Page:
said, that the hon. Gentleman who had just sat down had painted a very sad picture of political life in Ireland. He had told the House that what with the landlord on the one side and the mob on the other, the voter was totally unable to exercise his right of voting freely. It was to be regretted, however, that the hon. Member had not continued his argument, and shown in what way secret voting was to alter this state of things. Considering that they were now drawing to the close of a Session not very conspicuous for practical legislation—in point of fact, a Session notorious for barren results—it was to be regretted that the short time left at the disposal of the House should be taken up by the discussion of a measure which could not be considered pressing, and which, if it had its proper title, should be called "A Bill for enabling the people of this free country to conceal their political opinions." He had generally understood that a Government, in bringing forward important measures, and in the preference which it gave to those measures, would consult, to some extent, the requirements of the country, and allow some pressure from without to be brought to bear before proceeding to make a fundamental change in one of the great institutions of the country. If there had been any pressure it certainly had not come from without. It might have been within the Cabinet; but no one could say that the public Press had goaded on the Government, nor had Members any intimation through the usual channels that the country demanded this measure. The Petitions presented in its favour had been very few, and he was not at all satisfied that the Government were justified by any public demand for this Bill in casting aside or throwing overboard measures of the greatest importance to the social welfare and the commercial interests of the country. He referred to two measures, the one connected with the sale of intoxicating drinks, which, without even testing the opinion of the House, the Government had deliberately thrown aside, and that in the face of pressure from without such as we have rarely known; and the other a measure dealing with the shipping interest, for which the country had been pleading for years. Three Bills in succession had been introduced on that subject, but only to be subject to the announcement from the Government that they must pass over to another Session. These were measures which might fairly have taken precedence of this question. ["No, no!] He could not expect that all hon. Members should assent; but some at least agreed with him that the selection of this measure at the close of the Session was ill-timed, and as such was not satisfactory to the country, though it might be to the majority of the Members of that House. In taking exception to the Bill on the ground that there was no pressure from without, and that the country viewed it with indifference and apathy, he would be met by the argument that for 30 years this question had been before the House, and had been discussed year after year. But hon. Members who had more experience of the House than himself would remember that for a long time its discussion was regarded as a source of amusement; and that it was not until Her Majesty's Government took it up, bare and worn-out as the question was, that it acquired anything like solidity, and that the country really felt that Parliament was called upon to make a great and fundamental change in our institutions. If there was one thing more than another which was admitted in the course of the debate, and which a large amount of confirmatory evidence had established, it was that there had been a great improvement in the manner of exercising the franchise, and that year by year, owing to the growth of public opinion, to a better tone in regard to our moral and political obligations, and possibly also to recent legislation, elections in this country had become more and more pure. He would admit that there were, unfortunately, exceptions. We had 2,000,000 of voters, and probably 1 per cent of the number was corrupt. He felt, therefore, he was justified in saying that exceptions of that kind were not of sufficiently grave a character to hang a strong argument upon in favour of an entire and complete subversion of our elective system. The exceptions were confined very much to our smaller constituencies; but he would appeal to hon. Members to say whether those constituencies were not gradually im- proving and following the example of the larger towns, which were comparatively free from impurity? He would ask the Government to place a little more faith in our recent legislation and the improved tone of those whom he must call the corruptors of public morality; above all, to place more faith in the people, and to give more time for the spread of the improvement to which he alluded. To quote his own experience, he might mention that the town with which he was connected numbered some 500,000 inhabitants; that the number of voters was some 40,000; and that at the last election some 33,000 or 34,000 of that number exercised the right of voting between the hours of 8 in the morning and 4 in the afternoon. The contest on the occasion was an unusually severe one, because, unhappily, sectarian prejudice was mixed up with political feeling; but it was remarkable that, nevertheless, scarcely an angry word was heard to have been uttered during the day, that the most perfect order and freedom prevailed at the polling-booths, and, stranger than all, that scarcely an intoxicated man had been seen in the streets that evening. Lest he should be accused of exaggeration, he had taken the precaution to ascertain whether his impressions were correct, and he had obtained a return from the head constable of Liverpool, which showed that the number of persons who had been booked as drunk in the week before the election was 207, the week of the election 223, and the week after 301. Now, in that constituency he felt bound to tell the House there was no need of the Ballot. He did not think that under any system of voting which could be devised by human ingenuity a result more satisfactory than that which he had just described could be produced, and he hoped that before the debate closed hon. Members opposite who represented large constituencies would favour the House with the results of their experience and free their constituencies from the suspicion that impurity and intimidation existed there. One of the questions which had been put to him by his constituents was whether he was of opinion that the franchise should be exercised vivâ voce or by Ballot, and he adhered to the opinion which he had always maintained that the Ballot afforded no remedy for the evils com- plained of. The defeated candidate, however, on the occasion to which he was referring, was an advocate of the Ballot, and yet he was defeated by something like 1,700 votes. In Manchester, too, the gentleman who was at the head of the poll was not an advocate of the Ballot; he was, on the contrary, opposed to it. Thus in Liverpool and Manchester, constituencies numbering not far from 1,000,000, or one-twentieth of the population of the entire country, Members were returned pledged to oppose a Bill such as that before the House. However well the machinery of the Ballot might have answered some years ago, when great intimidation prevailed, and there was not that liberty of action and freedom of thought which now existed, it was not, in his opinion, at all suited to the present day. We had happily, he believed, arrived at a time when anybody who attempted to intimidate would be simply punishing himself; and as to having recourse to corrupt practices, the exposure which inevitably followed would to a great extent, if not entirely, put an end to them. The real remedy for the evils complained of, so far as they existed, was a higher development of our moral and political tone, improved education, and a loftier standard of public duty. To seek to stop corrupt, influences by means of the Ballot was like attempting to stop the mountain torrent where it trickled into the lake. The evil must be grappled with at the source, not at the termination. He wished, in the next place, to say a few words with respect to the Committee which had sat upstairs, and of which he was a Member. The evidence given before that Committee was probably slightly in favour of the Ballot, yet there was a great deal of evidence against the adoption of the system. It should also be borne in mind that the evidence produced in favour of the Ballot was mainly due to the efforts of an organized society, while on the other side there were merely volunteers, or such witnesses as individual Members of the Committee might have happened to know as likely to come before it. The year previous to that on which the Committee closed its labours it occurred to him that the inquiry had been of a very superficial character; and he had, accordingly, moved a Resolution to the effect it should, before concluding the inquiry, seek in other countries in which the Ballot was in use some fuller evidence. That Resolution was, however, negatived, as was also a similar Resolution which referred to the fact that evidence had been received from only two or three of our colonies in the following year. Now, the Report of the Committee was based very much on evidence which had been received from Australia, where, as was well known, there was no such public interest taken in politics as in this country. The Governor of South Australia, indeed, had alluded to that in particular, and had stated that not more than 60 per cent of those who were entitled to take out a right of voting ever took sufficient interest in the matter to ask to have their names placed on the register. Reports had been obtained from the Governors of our Australian colonies generally, as to the working there of the Ballot. Why, then, he should like to know, was no attempt made to ascertain the state of feeling on the subject which prevailed in the great Dominion of Canada, which lay side by side with a country in which the system had been thoroughly tested, and which was inhabited by a large number of French Canadians, who entertained sympathies favourable to French institutions? If the Government had called for the views of the Canadians on the question, they would have been informed that no later than last Session a Bill had been introduced into the Legislative Assembly for the purpose of changing the mode of voting from vivâ voce to the Ballot, and that it had been rejected by a large majority. He would now turn to the United States. America always used to be put forward as their great guide on this question; but now it suited the advocates of this change to ignore altogether the operation of the Ballot in the United States, and to say that Australia should be their guide in bringing about this great change. Now, he held in his hand the Report of the Committee which inquired into the New York election frauds in 1869. The Committee declared that these frauds were so varied in character that they comprehended every known crime against the elective franchise; that they corrupted the administration of justice, degraded the judiciary, defeated the execution of the laws, subverted for the time being in New York State the essential principles of popular government, robbed the people of that great State of their rightful advantages in the election of President, vice President, Governor, and other officers, disgraced the most popular State in the Union, and encouraged the enemies of Republican government to decry its institutions as a failure. More recently still the Governor of New York, in his Message to his House of Assembly, said that all laws and measures to aid in establishing purity of election would fail if they did not reach this great evil, that no power would guard the Ballot-box if the voters were influenced by the corruption of money. It was money, not measures, that secured the result of an election. This influence pervaded all society, and it was practised with impunity because the offenders could not be convicted and punished. From the impression that he derived from a personal visit to that country very recently, however, he was bound to say that in this country individual corruption was more frequently practised than in America; but in America it was the corruption of party platforms, and through the operation of the Ballot the independence of the voter was lost, because it passed into the hands of committees and party wire-pullers. These influences managed elections and they corrupted the constituencies. He noticed with regret that there was not in America the same ambition among the leading men to enter public life that existed here. On the contrary, there they rather shunned taking part in Parliamentary representation, and he hardly met an enlightened citizen who did not join in the regret caused by this circumstance. He feared that in our own country the Ballot would cause a worse state of things than existed at present. He was bound to say, however, that when he went into the West and got among the farmer class he found an entirely different state of things to what he had seen elsewhere; and it was, in his opinion, of great value to that country that it had so steadying an influence in the farmer class. He passed some time in Kentucky, where he was astonished to find that the institution of free voting was practised as in this country, and the feeling there was that there was less corruption, quite as much freedom, and quite as much quietness in the elections as in those States where there was secret voting. The people said they should be sorry to change their system of open voting for secret voting, and his impression was that in Virginia the same system prevailed. Whilst condemning secret voting he must, however, say that it conduced to great quietness in time of elections, and he had no doubt that it would prevent intimidation if there should be any attempt to practice it. In Cincinnati where an election was going on he should scarcely have known it, and therefore he admitted that the Ballot produced quietness and order in elections. He could not, however, see how the Ballot would in any possible degree prevent bribery and corruption, on the contrary, he was firmly convinced that it would increase bribery and corrupt influence. It could not be otherwise, because bribery and corruption were now practised when the voter gave his vote in the face of day, and it was clear to his mind that these influences would be increased and aggravated if the vote were given in secret, without the possibility of the bribery being detected. The Committee upstairs recommended that the result of the poll should not be publicly announced, and that publichouses should not be used for committee-rooms. If these and other suggestions were carried out elections might be made more orderly than they now were, without the necessity for the Ballot. What reasons were there for bringing in this Bill at this moment? They had been told it was no party question, and in one sense this was probably right, for it was difficult to say what might be the result. A working man in his town informed him the other day that the effect of the Ballot on his constituency would be bad for him, because the voters would not take the interest in elections that they had hitherto done, for, said he, so long as they could have their fights and their contests—[Cheers]—he did not mean physically, but morally—so long as they could have their struggles in support of their convictions, and showed to their follow electors how they recorded their votes, they had an interest in the election; but now that they were to have secret voting, nothing, said his informant, would induce him to give up his time and his pay to record his vote. It was important for the future of this country that they should induce every man who was capa- ble of giving a conscientious and deliberate opinion upon the public questions of the day to do so, rather than that he should take no interest in them. There were no doubt reasons of party exigency which had induced the Cabinet to bring forward this measure. There were some, indeed, who said that, while the Irish Church Bill had been introduced to cement a party and the Irish Land Bill to ingratiate a party, the Ballot Bill had been brought forward for the purpose of satisfying, he would not say a disorganized, but a dissatisfied party. He thought it unfortuate that there were indications of any influence being at work except that resulting from the real requirements of the country. They all ought, in their representative and individual characters, to endeavour to throw over those private and individual feelings, and take their stand upon the broad question of what does the country want, and he could not help thinking that in the long run any Government would find that to be their best policy, rather than narrow it to one of party interests. The introduction of the measure had been ill-timed, and it would have been wiser, after the political revolution that took place two or three years ago, if they had given the country a little rest. There existed symptoms of disquiet, and the proposal of this measure would only pander to the desire for change. In the highest interests of the country it would have been wise, at any rate, to postpone the measure to a later period. He was satisfied in his own mind that the measure of the Government would not remedy, but would rather aggravate, the evils complained of; and he was convinced, too, that it would not tend to elevate the habits or character of the people of this country, either morally or politically. He had, therefore, made up his mind to record his vote in favour of the Amendment.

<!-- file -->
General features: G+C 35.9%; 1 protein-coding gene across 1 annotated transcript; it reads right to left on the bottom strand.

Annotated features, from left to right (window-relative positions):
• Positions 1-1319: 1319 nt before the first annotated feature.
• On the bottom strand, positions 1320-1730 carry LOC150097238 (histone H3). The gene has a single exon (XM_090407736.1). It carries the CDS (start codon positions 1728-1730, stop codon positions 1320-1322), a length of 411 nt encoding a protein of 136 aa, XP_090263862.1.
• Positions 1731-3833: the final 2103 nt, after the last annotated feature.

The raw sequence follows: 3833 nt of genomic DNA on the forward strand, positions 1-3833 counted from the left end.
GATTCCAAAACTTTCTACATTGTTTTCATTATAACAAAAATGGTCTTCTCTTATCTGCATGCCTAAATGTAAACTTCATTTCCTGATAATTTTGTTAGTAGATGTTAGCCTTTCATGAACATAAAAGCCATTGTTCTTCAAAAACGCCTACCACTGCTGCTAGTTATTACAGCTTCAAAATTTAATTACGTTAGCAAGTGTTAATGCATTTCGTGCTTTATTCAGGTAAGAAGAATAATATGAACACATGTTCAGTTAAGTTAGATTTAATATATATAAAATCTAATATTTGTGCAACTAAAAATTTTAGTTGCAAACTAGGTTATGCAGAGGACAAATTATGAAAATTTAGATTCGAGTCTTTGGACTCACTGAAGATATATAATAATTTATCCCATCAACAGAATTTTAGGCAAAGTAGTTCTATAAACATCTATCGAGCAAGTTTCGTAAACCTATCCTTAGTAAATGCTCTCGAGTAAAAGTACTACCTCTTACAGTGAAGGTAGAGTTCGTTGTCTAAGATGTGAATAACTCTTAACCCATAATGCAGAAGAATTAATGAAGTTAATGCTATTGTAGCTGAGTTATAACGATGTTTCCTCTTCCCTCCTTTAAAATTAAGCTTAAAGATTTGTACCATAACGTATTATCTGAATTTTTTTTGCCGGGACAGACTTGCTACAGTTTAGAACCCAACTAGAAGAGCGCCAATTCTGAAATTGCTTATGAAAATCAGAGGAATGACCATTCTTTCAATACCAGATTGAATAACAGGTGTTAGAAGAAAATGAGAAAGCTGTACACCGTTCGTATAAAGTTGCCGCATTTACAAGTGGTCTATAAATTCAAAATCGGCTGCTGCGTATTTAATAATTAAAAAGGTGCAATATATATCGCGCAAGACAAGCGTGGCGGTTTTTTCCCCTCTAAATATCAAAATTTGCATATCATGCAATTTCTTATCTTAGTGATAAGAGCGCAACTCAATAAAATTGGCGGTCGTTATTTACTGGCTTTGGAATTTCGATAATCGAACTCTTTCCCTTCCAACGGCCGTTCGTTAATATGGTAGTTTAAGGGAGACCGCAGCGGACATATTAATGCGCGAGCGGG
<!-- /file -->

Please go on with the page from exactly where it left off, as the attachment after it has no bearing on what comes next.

said, although the question of the Ballot was one in which he felt deep interest, yet but for the accident that he had charge of the Bill, he should not have thought it necessary to address the House, especially as the debate, which had been carried on with great ability on both sides, was not one which the friends of the Ballot could look upon with regret. His hon. Friend who had just spoken must excuse him for not going into the grounds on which the Government had given up certain measures, as that was a matter apart from anything now before the House. Against the evils said to be attached to the system of voting in America security was taken by the mode of Ballot proposed in the Government Bill, and he would remind his hon. Friend that the two States to which he alluded as having maintained open voting were the two States where slavery had been long upheld. He agreed with his hon. Friend that the machinations of the wire-pullers formed one of the greatest dangers of America; but he believed that the Ballot which it was proposed to establish would tend to defeat such machinations if attempted in this country. His hon. Friend asked why was the Ballot before the House at that moment? and to that question he answered that the Bill was introduced almost immediately after the meeting of Parliament; and from the time of the delivery of Her Majesty's Speech until then it had been well known that the Government thought it their duty to press with all power and earnestness for a settlement that Session. The right hon. Gentleman (Mr. G. Hardy) expressed surprise that the Liberal party in that House were combined on that question as they had never been combined before. The explanation was perfectly easy. Hon. Members opposite said that that question was viewed by the country with apathy and indifference. He was convinced that there was no question on which the country at that moment felt more or as much interest. ["No, no!] When hon. Gentlemen said "No," they, no doubt, spoke from their experience of their constituents; but they (the Ministerialists) must be allowed to appeal to their experience, and after all they were at the present moment, as had been often acknowledged, a majority in that House. It was no wonder that the majority of the House were strongly in favour of the immediate settlement of the question, because they knew that the majority of their constituents were in favour of its immediate settlement. He did not believe any hon. Member on either side of the House doubted that if from any accident whatever connected with that question, or any other, they were to go back to their constituents, that House would be replaced by one in which there would be a different feeling on that question, or that the new Members would not come there determined to settle it. The right hon. Member for Oxford University might have had no difficulty in discovering that the Reform Bill which the Conservative Government brought forward, and which the Liberal party had helped them to pass, had made the majority of the constituencies of the country, who before were not in favour of the Ballot, the friends of the Ballot at the present time. The Government felt that the question must now be settled, because it had been acknowledged on both sides of that House, and in both Houses of Parliament, that if there was a question which pre-eminently concerned the constituencies, and upon which their views and wishes ought to be considered, it was the mode of conducting elections. He was not surprised that the new voters, and especially the poorer portion of them, were in favour of the Ballot. The reason might be wrapped up almost in a sentence; it was that they wished to be let alone, and to vote just as they might think fit. Let hon. Members opposite try and put themselves in the position of one of the poor new voters. The voter found a now right given to him, or acknowledged, and found a new duty imposed upon him; he had to exercise this right to perform this duty — he (Mr. Forster) was not going to enter into the disputed question of the trust—but he found that this vote was an object of desire to other men; that men wanted to get that vote for their own purposes, and that they were stronger and more powerful than himself; and he claimed to be allowed to vote in secret because he wanted to exercise his right and to do his duty in accordance with the dictates of his conscience and without being tempted by rewards, bullied by threats, or teased by solicitations. This was the real secret of the desire for the Ballot among an immense majority of the new constituents, and it seemed to him perfectly natural that they should seek to obtain it. With such persons the Ballot was not a more Shibboleth of party, or a kind of superstition; they wanted it simply as a protection, and many of the arguments which had been used on the opposite side would be almost unintelligible to them. It was well known that there was nothing so likely to stop trade as a feeling of uncertainty about the delivery of goods. A man would not like to put down his money in a publichouse for a pot of beer if he thought that it might be drunk by somebody else—and to his mind it had always appeared that the Ballot would be the greatest blow at bribery, as well as the greatest protection against intimidation. There had been an air of unreality about the debates on that question. He thought he would not be convinced—in fact he was not quite sure that his moral sense would not be shocked to see the anxiety which appeared to be felt by hon. Members to hold up public opinion as a tribunal of appeal on which he might rely. The right hon. Gentleman the Member for Oxford University said the other night that any public opinion was good. He was not sure the right hon. Gentleman would hold to the words, but he noted them down at the time, and he found, on referring to the usual mode of correcting them next morning, that he was quite correct; but he was sure the right hon. Gentleman did not mean to draw the same inference from it that a working man would draw. It showed, however, how dangerous this kind of argument was of holding up public opinion as a tribunal by which he should be guided; in other words, that public opinion must bring him to vote according to his conscience. What would be his reply? That he wanted to be left to his conscience, without any power to coerce or persuade him. They must have power to coerce, to bribe him, because he would not have public opinion to act on him. What was public opinion to him? It was the opinion of the landlord, who might raise his rent—of his employer, who might turn him off—of a trade's unionist or a member of some secret society, who might denounce him. That was the way in which public opinion bore on him, and no argument as to the necessity of bringing him before it would in the slightest degree diminish his desire to obtain the protection of the Ballot. He might be told that this was unreasonable. Now, he was not going to read extracts; but it did surprise him that those who took part in the Committee should come forward and speak of the evils they had to guard against as if they were not great evils. In the Report made by the Committee there was a complete, candid, outspoken acknowledgment that in both municipal and Parliamentary elections there were these evils to con- tend against — at municipal elections bribery to a great extent, intimidation perhaps not to so great an extent; and at Parliamentary elections, intimidation to a greater extent and bribery to a less extent. He could read extracts from the earlier clauses of the Report unanimously agreed to by the Committee, which completely acknowledged these great evils; but the Members of the Committee, who spoke from the other side, told them that these evils were ceasing and need not be guarded against by the Ballot. It was remarkable there was not the slightest allusion in the Report to this hopeful result. He did not find that one of those Members had ever made such a proposition during the deliberations of the Committee, or had over expressed such hopeful views as the result of their careful investigations that they believed the evils of bribery and undue influence were diminishing and would soon disappear. He was surprised that his hon. and learned Friend (Mr. A. Cross) who made the Motion they were now discussing with such moderation and ability had not brought forward the opinion he now expressed so strongly at the time the Report was being drawn up. His hon. and learned Friend said they were advancing steadily towards purity and freedom of election — and the words were impressed on his (Mr. Forster's) memory by the cheer of the hon. Member for North Warwickshire (Mr. Newdegate), for this was the first time he had ever heard that hon. Gentleman acknowledge that progress had been made in anything—but they did not find anything of that kind in the Report of the Committee. Were the evils against which they had to contend really diminishing? He saw influences in favour of purity and freedom of election. There was the Bill they passed last year. He was hopeful of the result of that Bill; but he certainly could not put off the reform of the electoral system till they saw such a result. In addition to that there was, no doubt, much progress in prosperity, in political knowledge, and political accountability; he trusted also there was an increasing independence among the great body of voters. But there were other influences which must not be forgotten. Side by side with the increased prosperity of the working classes there were great accumulations of wealth. Every wealthy man would be more and more powerful and more anxious to realize that power. [Cheers.] He was delighted to hear hon. Members opposite concur in that opinion. In addition to that there was the danger alluded to by the hon. Member for Liverpool (Mr. Graves), the consciousness of which danger he viewed in a different light from the hon. Member. He would not now discuss the question arising between the employer and the employed. He would only say that he looked forward to the Ballot as a means of enabling them to enter upon the consideration of these questions in the hope of a beneficial result. He would take a single illustration. Large employers of labour, who were attaining great wealth, were anxious to obtain power in that House. Now, was it to be supposed that they would be able to use it without some counteraction on the part of those whom they employed? What would be the result? There would be wealth on one part—organization on the other. He trusted, after the settlement of this question, that on all class questions there would be as little of those opposing class forces brought to bear upon them as possible. The belief was generally entertained that the protection of the Ballot would prevent these opposing forces being brought into contact, because both the possessor of wealth and those who hoped to effect organizations would find that the power to use these forces had been considerably diminished by the existence of the Ballot. So far from agreeing with the hon. Member for Liverpool that the time was ill-chosen for legislating on this subject, he thought that it was peculiarly opportune, and that the passing of the Reform Act made it the more expedient that the first Household Parliament should adopt the Ballot for the householders who had returned them before the next election. There might be some increase of danger, and possibly of disease, in the extension of the suffrage; but he did not regret it for a moment; he did not share the opinion of the hon. Member for West Norfolk (Mr. G. Bentinck) in his rebuke of the right hon. Gentleman the Member for Buckinghamshire for deserting Conservative principles. He cared not whether the effect was to help Conservatives or Liberals; it was necessary, and true Conservative policy, to preserve the in- stitutions of the country, and the Conservatives might thank their leader for not putting the party in hopeless opposition to the progress of the nation and to that extension of the suffrage for which the time had come. It was impossible to have that measure—as it was impossible to have others, in this world—without its dangers, and one of these was the increase of the number of persons liable to be bribed or unduly influenced; and it was this that made the remedy now proposed more urgently necessary. There was one special reason why the passing of the Reform Bill should be followed by the passing of the Ballot. The principle of the Reform Bill was, that every householder in England ought to have a right to self-government. Surely it would be most dangerous to mock them with the gift, and to take back with one hand what they gave with the other. They had no wish to make it a mockery; but they had undertaken a duty which they could not perform without making some sacrifice. He believed that the extension of the suffrage was the fulfilment of one of the most deeply-rooted sentiments of free Englishmen—that in this free country every man should have his right to a share in the government, and exercise his vote in perfect freedom. He expressed his deep regret that just at the time they were considering the immediate settlement of this question, in which the lamented Mr. Grote took so deep an interest, he should have been struck down; and he could not resume his seat without quoting the words used by that Gentleman when he spoke in bringing forward his last Motion on the subject, and which were the exact expression of his own sentiments. What Mr. Grote said was this— I am persuaded that the right of the country to the free and conscientious expression of opinion from every qualified elector, poor as well as rich, and the right of the elector himself to express such opinion at the poll without hindrance or injury, is among the most deeply-rooted of all our national convictions; and to convert this right from a cherished fiction into a useful reality is the claim and virtue of the Ballot. If you refuse the Ballot yon virtually discountenance free and public-minded voting. He could hardly expect hon. Members opposite to acknowledge that. ["No, no!] For vast numbers of the community you decree the continued reign of corruption and intimidation. ["No, no!] You keep alive a poisonous state, which infects the life-blood of our representative system; against this poison the Ballot is the only antidote, and as such I commend it to your favourable decision. I know not whether you will reject it now; but I am sure you will not reject it long. With these words Mr. Grote ended his speech before he left the House in 1839. [A laugh.] That was a statement of truth which, to his mind, was not to be denied—he expected a smile when he gave the date—a prophecy as yet unfulfilled. Would that it had been fulfilled. Had the Ballot been passed when Mr. Grote asked the House to pass it, much animosity between classes, much bitterness of feeling, much injury to individuals, would have been prevented. Why had that prophecy not been fulfilled? Why was the Ballot not passed when Mr. Grote made that speech? Because at that time, and almost until now, the power of electing Members of this House rested mainly with those who preferred the old system of open voting, and preferred the possession of the power to bribe and to coerce. The vote they should take that night would insure the immediate, though long-deferred fulfilment of that prophecy, because the power of election now rested with those who, since the passing of the Reform Bill of 1867, were able to say to the right hon. Gentleman the Member for Buckinghamshire, and those on the Liberal side who had helped him to pass that measure—"You have given us the right to vote; you have acknowledged our right to vote; we desire and demand that this vote shall be free."